and wildlife photography, the “decisive moment”,
be it the perfect scene lit by the ephemeral rays of
a setting sun, or the pounce of a tiger, can happen
in an instance. More than having the sharpest lens or
the top-end camera, it is being ready for these moments
that makes the biggest difference between getting a
great shot and getting a mediocre one, or even nothing.
I remember my first trip to Africa:
I had been dreaming about this trip since I was a kid,
and was only starting to get into photography. However,
armed with my new 100-400 lens and a Canon Elan series
body, I was ready to go there and get some great shots.
While certainly respectable, this
wasn’t pro-grade kit by any means, and I went
in hoping that I wouldn’t miss a big 500 and the
uber-fast motordrive of the EOS 1 or 3 bodies. As it
turned out, the gear was rarely a limitation. As long
as I was able to see a “moment” coming,
the gear took the shot I had visualized. Even when the
focal length wasn’t enough, I was able to find
a composition that worked. My biggest problem wasn't
my equipment - it was was my inability to react in time
to what I saw. Many times, I missed the action because
either I, or my gear, were not in a position to take
I left with the seed of a new thought
implanted in my mind, namely: instead of worrying about
trying to polish the last 1% of the image by fretting
over sharpness differences between, say, a Canon 100-400
and a Canon 300/4 + TC, I’d be better served by
making sure that I was ready for the decisive moment,
whenever it happened.
A major part of being ready comes
with experience, both with nature and with photography.
But various accessories can also go a long way towards
ensuring that you are able to handle whatever nature
throws at you – by being both physically as well
as mentally prepared. And the best thing is, most of
these accessories don’t have to cost a lot.
So without further ado, I give you,
in no particular order, my 10 top accessories for nature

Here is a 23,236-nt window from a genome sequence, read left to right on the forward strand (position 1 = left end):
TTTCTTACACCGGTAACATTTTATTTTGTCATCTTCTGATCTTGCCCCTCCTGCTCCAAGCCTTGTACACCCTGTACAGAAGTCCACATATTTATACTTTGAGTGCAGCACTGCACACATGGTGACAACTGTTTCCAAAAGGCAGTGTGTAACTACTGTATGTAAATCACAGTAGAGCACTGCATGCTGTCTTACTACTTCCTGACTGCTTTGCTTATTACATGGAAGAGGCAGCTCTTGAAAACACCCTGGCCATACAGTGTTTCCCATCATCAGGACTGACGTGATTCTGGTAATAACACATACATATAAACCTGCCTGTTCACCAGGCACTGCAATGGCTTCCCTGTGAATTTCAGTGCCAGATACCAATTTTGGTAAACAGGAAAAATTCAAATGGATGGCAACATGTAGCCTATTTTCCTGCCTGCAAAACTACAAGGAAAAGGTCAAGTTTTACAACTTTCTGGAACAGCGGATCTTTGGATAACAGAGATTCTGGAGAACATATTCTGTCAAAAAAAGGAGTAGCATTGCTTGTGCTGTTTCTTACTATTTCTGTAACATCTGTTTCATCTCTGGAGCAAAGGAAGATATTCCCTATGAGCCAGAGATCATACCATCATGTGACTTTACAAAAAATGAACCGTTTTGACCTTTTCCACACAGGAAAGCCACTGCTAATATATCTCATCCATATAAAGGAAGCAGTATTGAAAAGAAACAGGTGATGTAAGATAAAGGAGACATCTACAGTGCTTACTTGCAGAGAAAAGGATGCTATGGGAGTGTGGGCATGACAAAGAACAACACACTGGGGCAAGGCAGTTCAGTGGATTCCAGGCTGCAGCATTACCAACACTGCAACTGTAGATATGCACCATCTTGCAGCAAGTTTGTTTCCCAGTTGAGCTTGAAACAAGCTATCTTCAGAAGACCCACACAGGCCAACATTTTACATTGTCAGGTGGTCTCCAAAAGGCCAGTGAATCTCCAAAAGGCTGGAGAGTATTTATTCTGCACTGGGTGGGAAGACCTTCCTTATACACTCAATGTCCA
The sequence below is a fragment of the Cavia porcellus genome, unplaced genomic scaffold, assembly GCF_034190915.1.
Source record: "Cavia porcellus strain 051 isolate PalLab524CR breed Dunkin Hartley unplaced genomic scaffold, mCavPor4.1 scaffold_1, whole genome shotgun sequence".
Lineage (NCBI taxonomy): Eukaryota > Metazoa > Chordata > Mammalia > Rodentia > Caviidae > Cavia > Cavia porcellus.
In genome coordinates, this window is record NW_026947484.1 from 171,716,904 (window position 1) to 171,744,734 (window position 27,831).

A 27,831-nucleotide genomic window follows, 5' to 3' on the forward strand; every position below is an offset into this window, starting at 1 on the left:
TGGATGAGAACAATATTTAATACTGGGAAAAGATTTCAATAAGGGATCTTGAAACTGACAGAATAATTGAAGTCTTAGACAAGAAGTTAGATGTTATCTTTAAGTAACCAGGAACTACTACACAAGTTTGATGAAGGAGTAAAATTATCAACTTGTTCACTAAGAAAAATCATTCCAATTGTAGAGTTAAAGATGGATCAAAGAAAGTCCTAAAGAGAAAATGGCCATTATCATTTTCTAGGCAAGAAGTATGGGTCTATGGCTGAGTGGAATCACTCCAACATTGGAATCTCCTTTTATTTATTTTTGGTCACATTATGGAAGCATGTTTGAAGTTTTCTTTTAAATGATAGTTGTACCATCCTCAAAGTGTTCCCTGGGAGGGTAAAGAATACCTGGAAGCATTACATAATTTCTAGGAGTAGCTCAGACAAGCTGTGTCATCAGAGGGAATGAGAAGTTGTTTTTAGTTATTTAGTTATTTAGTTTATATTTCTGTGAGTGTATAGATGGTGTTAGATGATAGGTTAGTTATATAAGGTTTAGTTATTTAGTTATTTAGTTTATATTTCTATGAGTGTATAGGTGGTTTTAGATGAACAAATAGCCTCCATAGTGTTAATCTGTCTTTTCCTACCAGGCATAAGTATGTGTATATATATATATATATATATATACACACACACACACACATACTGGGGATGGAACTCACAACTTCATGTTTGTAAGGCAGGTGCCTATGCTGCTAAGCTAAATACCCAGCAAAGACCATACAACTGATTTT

1. A flash extender
If you do wildlife photography, get
in the habit of using fill flash when needed. It is
hard enough to get clean shots of wildlife doing something
interesting, without having to worry about poor lighting.
A flash goes a long way towards taming harsh shadows
and adding a bit of sparkle to your shots, or a catchlight
in your subject’s eyes -even in daylight. Gaining
control over an additional variable makes you less reliant
on luck, and offers the potential for significant improvements
in your results.
The problem is, a normal flash unit,
no matter how powerful, is simply not going to provide
enough reach to light a subject at the typical wildlife
photography distances. That’s where flash extenders
come in. They are plastic lens-like jobbies that attach
to the front of your flash, and focus your flash’s
output into a smaller area – thereby increasing
the flash’s range. With a flash extender, your
effective fill-flash range increases to as much as 20m
away – and you can add a catchlight to the eyes
of subjects that are even further.
There are various designs - Better
Beamer, Flash X-Tender, Project-A-Flash. Based on what
I’ve seen, there doesn’t appear to be a
huge difference in functionality between the various
options; some designs collapse and pack better. The
price for these things is around $30-40 – and
this is money well-spent, trust me!
Needless to say, you’ll also
need an external flash to go with the extender. I’ve
found that for single-flash fill photography, third
party flashes work just as well as original flashes,
and cost a lot less.
Another low-cost item, yet worth its
weight in gold. Used properly, it works almost as well
as a tripod (and indeed, may even work better than a
cheap tripod) – you can use it to brace your lens
on all sorts of surfaces, use it as a cheap way to do
ground-level shooting and at a pinch, you can even use
it as a pillow.
I have had a couple of canvas bags
stitched together, with a zippered opening on one side.
Each is roughly half the size of a largish pillow. I
fill them up with rice or beans when I reach my destination
(no sand!). I usually keep one half-filled, and the
other filled to about three quarters. The half-filled
one goes over the car window, or on top of any strange-shaped
surface, the slightly more filled one goes on top of
that. Pat them down into shape, put your lens on top
and fire away.
3. A good carbon fiber tripod
Ok, hopefully I don’t have to
convince you of the value of tripods – if I do,
then read my article on “Tripods
– A Necessary Evil” (coming online soon).
Like virtually everyone, I read about
the benefits of a good tripod, took one look at the
prices of carbon fiber tripods and promptly went and
bought a sturdy but heavy Manfrotto. At the time, my
longest lens was a 400/5.6, so the tripod itself was
sturdy enough for all my gear. But it was heavy, and
I hated taking the blasted thing with me, finding every
excuse possible to leave it behind if I could. Finally,
after one ill-fated hiking trip where I wrecked my knee
yet again, and another trip where I could have really
used a tripod but had left it behind, I decided that
enough was enough, and ponied up for a Gitzo carbon
Now I know why everyone (much to my
annoyance at the time) had recommended a Gitzo to me
when I first started asking advice on cheap (ie, $50-100)